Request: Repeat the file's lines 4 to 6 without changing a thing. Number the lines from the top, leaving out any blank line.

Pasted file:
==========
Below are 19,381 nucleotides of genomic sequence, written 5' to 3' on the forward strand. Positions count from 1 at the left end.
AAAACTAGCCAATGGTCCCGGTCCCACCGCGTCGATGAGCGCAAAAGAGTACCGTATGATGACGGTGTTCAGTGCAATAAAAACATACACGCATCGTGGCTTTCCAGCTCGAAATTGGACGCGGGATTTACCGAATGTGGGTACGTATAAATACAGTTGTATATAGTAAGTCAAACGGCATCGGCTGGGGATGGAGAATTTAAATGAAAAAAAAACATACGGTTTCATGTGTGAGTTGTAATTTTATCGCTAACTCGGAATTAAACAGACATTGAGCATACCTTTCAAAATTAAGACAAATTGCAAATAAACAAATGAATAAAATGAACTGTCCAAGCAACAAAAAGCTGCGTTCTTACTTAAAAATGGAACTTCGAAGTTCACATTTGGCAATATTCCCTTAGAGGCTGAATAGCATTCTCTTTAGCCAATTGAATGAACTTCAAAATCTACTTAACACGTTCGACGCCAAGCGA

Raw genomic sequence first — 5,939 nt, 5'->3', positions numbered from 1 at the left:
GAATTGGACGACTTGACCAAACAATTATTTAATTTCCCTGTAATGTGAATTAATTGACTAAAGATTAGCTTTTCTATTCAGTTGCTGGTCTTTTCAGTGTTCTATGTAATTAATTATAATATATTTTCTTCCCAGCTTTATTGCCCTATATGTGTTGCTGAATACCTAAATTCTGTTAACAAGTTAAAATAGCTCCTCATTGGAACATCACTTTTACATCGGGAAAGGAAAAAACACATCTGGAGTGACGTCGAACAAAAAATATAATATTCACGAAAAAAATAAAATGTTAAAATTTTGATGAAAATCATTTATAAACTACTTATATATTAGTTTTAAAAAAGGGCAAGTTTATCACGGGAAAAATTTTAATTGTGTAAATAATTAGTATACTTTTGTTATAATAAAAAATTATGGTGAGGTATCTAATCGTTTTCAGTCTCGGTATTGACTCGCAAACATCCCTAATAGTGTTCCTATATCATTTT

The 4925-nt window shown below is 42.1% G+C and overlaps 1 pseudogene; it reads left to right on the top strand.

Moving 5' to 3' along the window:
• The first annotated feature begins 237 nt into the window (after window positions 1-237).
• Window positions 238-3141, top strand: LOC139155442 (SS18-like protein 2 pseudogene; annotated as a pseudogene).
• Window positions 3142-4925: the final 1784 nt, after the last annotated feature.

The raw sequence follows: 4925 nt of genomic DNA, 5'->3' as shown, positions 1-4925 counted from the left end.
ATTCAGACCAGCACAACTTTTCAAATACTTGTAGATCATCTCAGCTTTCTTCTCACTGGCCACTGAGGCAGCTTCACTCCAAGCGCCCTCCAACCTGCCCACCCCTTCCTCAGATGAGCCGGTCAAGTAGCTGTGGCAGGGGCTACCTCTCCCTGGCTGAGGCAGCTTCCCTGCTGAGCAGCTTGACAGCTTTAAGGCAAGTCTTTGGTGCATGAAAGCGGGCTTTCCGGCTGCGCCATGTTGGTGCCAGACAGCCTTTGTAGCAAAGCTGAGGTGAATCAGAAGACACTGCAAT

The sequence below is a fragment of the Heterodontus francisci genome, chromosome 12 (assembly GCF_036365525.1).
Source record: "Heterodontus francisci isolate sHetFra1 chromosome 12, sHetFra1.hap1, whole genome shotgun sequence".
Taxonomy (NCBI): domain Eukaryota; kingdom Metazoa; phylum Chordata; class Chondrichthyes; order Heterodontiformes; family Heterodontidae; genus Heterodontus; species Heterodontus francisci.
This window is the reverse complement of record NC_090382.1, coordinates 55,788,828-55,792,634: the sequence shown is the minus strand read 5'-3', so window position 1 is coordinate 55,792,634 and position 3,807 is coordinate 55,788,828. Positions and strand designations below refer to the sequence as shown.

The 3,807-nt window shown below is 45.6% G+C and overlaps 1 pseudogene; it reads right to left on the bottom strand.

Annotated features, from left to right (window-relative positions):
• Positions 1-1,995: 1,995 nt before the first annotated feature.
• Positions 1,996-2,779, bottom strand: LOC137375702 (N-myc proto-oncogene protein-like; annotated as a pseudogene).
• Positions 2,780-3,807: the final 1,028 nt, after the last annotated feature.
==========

GAATTGGACGACTTGACCAAACAATTATTTAATTTCCCTGTAATGTGAATTAATTGACTAAAGATTAGCTTTTCTATTCAGTTGCTGGTCTTTTCAGTGTTCTATGTAATTAATTATAATATATTTTCTTCCCAGCTTTATTGCCCTATATGTGTTGCTGAATACCTAAATTCTGTTAACAAGTTAAAATAGCTCCTCATTGGAACATCACTTTTACATCGGGAAAGGAAAAAACACATCTGGAGTGACGTCGAACAAAAAATATAATATTCACGAAAAAAATAAAATGTTAAAATTTTGATGAAAATCATTTATAAACTACTTATATATTAGTTTTAAAAAAGGGCAAGTTTATCACGGGAAAAATTTTAATTGTGTAAATAATTAGTATACTTTTGTTATAATAAAAAATTATGGTGAGGTATCTAATCGTTTTCAGTCTCGGTATTGACTCGCAAACATCCCTAATAGTGTTCCTATATCATTTT

The 4925-nt window shown below is 42.1% G+C and overlaps 1 pseudogene; it reads left to right on the top strand.

Moving 5' to 3' along the window: